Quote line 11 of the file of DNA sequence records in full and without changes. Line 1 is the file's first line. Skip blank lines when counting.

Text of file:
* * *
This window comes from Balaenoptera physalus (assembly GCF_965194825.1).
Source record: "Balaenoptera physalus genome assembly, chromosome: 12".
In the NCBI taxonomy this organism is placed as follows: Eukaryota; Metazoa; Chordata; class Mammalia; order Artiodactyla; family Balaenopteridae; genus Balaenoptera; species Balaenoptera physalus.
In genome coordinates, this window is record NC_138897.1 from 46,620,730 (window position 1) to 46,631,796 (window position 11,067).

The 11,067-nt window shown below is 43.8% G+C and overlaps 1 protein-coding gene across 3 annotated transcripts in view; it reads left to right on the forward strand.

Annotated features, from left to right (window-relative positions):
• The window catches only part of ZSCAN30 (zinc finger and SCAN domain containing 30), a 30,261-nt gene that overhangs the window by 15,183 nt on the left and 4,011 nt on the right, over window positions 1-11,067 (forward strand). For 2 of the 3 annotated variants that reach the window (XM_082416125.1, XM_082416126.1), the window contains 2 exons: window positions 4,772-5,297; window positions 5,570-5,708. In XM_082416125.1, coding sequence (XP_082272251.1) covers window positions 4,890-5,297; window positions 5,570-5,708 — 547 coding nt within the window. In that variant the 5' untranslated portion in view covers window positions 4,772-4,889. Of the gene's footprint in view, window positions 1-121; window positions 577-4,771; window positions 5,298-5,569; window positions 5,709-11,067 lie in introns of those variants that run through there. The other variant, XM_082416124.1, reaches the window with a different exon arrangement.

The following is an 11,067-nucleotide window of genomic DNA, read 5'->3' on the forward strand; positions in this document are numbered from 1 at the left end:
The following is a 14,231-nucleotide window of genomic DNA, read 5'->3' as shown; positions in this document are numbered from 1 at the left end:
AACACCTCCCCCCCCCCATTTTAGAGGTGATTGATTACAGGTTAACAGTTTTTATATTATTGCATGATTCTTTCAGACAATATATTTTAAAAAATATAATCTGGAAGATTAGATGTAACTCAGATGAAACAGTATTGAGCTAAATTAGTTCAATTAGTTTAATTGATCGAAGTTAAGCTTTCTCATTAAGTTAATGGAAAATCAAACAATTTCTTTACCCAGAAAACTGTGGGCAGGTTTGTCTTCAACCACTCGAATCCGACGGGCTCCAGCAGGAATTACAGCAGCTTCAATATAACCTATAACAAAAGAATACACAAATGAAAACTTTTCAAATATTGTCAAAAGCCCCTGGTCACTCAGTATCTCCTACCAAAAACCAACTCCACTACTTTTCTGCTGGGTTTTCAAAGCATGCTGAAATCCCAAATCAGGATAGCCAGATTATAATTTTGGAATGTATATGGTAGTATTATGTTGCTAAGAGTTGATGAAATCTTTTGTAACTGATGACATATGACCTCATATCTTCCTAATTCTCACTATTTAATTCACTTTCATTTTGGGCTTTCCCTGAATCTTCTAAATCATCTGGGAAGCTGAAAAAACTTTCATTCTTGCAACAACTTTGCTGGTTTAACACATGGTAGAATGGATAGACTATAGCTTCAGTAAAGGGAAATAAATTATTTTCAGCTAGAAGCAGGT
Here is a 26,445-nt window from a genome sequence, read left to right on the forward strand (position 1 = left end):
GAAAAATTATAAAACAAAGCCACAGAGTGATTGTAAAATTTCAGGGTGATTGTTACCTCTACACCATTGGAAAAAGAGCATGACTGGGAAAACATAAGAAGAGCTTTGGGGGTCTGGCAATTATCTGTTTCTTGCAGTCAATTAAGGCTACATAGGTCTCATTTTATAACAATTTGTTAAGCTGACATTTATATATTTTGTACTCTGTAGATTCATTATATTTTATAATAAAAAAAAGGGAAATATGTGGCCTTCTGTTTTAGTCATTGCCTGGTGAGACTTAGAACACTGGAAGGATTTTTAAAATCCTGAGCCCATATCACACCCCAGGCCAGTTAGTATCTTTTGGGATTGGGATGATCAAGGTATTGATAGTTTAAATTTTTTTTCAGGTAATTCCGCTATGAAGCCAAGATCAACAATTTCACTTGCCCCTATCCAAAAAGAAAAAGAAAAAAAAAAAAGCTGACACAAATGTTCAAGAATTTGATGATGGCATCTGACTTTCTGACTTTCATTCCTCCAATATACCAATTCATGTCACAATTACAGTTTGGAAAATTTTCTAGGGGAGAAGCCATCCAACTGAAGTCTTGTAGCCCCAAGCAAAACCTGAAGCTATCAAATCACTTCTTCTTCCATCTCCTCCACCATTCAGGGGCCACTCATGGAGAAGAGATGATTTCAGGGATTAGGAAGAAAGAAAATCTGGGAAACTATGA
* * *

Here is a 26,445-nt window from a genome sequence, read left to right on the forward strand (position 1 = left end):